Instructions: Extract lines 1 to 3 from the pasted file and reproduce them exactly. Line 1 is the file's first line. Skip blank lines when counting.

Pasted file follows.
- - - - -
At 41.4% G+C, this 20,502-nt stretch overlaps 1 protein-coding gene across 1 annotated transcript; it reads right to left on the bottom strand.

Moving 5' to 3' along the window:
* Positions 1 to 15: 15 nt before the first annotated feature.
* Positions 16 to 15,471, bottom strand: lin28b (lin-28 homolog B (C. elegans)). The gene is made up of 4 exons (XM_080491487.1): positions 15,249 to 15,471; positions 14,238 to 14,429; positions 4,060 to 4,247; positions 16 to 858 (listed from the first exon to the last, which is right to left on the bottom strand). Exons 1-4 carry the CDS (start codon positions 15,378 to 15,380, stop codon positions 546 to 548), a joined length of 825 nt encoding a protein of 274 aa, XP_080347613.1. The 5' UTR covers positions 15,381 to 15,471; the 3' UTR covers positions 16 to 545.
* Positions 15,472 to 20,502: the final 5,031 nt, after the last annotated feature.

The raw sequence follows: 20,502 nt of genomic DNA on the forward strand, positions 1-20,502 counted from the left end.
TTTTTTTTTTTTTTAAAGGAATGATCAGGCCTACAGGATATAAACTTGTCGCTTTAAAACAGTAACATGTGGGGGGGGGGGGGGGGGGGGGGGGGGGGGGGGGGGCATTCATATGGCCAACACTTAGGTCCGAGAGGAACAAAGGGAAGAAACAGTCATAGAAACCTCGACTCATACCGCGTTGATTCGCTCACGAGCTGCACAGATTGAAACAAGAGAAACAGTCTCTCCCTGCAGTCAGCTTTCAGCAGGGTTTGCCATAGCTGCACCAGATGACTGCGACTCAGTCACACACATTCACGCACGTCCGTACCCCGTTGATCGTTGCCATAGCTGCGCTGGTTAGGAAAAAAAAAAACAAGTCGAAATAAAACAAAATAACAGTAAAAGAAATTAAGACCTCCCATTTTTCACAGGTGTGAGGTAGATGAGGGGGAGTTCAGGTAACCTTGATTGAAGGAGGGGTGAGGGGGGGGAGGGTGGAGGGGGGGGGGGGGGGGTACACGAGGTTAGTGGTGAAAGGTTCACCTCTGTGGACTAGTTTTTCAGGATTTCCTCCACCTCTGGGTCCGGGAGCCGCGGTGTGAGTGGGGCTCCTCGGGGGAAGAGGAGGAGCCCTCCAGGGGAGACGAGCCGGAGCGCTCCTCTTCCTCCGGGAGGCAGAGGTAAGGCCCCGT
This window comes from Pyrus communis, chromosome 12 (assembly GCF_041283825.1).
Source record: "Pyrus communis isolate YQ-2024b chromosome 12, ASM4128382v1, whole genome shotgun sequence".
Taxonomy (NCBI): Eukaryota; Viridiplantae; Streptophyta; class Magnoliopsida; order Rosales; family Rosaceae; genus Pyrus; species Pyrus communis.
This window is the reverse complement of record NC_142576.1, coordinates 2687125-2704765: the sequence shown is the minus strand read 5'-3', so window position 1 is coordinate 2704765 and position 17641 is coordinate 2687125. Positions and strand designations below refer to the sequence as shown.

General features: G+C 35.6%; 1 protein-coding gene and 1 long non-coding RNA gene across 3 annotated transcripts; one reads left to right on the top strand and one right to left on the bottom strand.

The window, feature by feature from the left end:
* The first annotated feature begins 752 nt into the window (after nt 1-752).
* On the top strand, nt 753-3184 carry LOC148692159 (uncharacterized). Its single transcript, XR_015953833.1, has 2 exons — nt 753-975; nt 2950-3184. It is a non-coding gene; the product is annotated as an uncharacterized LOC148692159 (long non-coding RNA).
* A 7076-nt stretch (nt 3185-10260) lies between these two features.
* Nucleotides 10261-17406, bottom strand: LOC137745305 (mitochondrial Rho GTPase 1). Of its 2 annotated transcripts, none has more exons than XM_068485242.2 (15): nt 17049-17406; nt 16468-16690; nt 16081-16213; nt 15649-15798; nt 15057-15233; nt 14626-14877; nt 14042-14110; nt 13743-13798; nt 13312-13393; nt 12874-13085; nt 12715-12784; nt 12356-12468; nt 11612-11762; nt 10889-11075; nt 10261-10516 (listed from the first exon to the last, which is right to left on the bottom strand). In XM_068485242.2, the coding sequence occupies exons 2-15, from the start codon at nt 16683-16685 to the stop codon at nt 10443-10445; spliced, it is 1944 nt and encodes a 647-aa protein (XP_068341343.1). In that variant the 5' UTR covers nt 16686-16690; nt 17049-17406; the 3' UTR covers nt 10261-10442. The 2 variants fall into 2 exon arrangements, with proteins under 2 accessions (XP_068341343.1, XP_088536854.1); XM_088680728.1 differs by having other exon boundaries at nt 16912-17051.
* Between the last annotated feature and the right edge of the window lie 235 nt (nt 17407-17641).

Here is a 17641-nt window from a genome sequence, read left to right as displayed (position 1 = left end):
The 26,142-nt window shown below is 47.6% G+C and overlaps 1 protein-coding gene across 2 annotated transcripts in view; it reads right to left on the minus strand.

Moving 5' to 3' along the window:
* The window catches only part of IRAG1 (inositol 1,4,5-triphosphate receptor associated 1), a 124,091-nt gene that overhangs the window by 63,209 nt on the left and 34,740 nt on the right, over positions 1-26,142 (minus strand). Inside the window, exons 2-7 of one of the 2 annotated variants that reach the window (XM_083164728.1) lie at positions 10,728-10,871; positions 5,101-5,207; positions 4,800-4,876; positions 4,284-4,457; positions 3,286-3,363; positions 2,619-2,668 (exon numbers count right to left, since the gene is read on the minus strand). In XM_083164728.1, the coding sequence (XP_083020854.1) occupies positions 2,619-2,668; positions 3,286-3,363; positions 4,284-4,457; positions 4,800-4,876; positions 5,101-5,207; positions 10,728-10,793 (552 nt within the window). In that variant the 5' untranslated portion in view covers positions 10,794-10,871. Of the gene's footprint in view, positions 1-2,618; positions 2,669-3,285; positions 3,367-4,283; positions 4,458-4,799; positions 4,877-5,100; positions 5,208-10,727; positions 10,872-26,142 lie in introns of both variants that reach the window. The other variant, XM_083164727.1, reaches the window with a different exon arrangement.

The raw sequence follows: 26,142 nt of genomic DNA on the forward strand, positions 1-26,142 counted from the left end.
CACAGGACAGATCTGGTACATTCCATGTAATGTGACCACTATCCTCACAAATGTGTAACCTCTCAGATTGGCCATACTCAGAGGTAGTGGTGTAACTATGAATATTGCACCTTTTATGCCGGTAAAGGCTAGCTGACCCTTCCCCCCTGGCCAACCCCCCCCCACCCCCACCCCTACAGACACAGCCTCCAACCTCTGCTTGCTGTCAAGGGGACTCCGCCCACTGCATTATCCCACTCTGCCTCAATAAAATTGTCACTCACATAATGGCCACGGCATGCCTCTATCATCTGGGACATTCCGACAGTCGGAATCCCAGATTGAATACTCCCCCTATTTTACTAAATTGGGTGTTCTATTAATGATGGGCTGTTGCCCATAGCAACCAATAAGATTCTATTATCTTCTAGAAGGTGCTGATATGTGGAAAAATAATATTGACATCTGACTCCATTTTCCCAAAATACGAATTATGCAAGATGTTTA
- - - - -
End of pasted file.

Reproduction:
At 41.4% G+C, this 20,502-nt stretch overlaps 1 protein-coding gene across 1 annotated transcript; it reads right to left on the bottom strand.

Moving 5' to 3' along the window:
* Positions 1 to 15: 15 nt before the first annotated feature.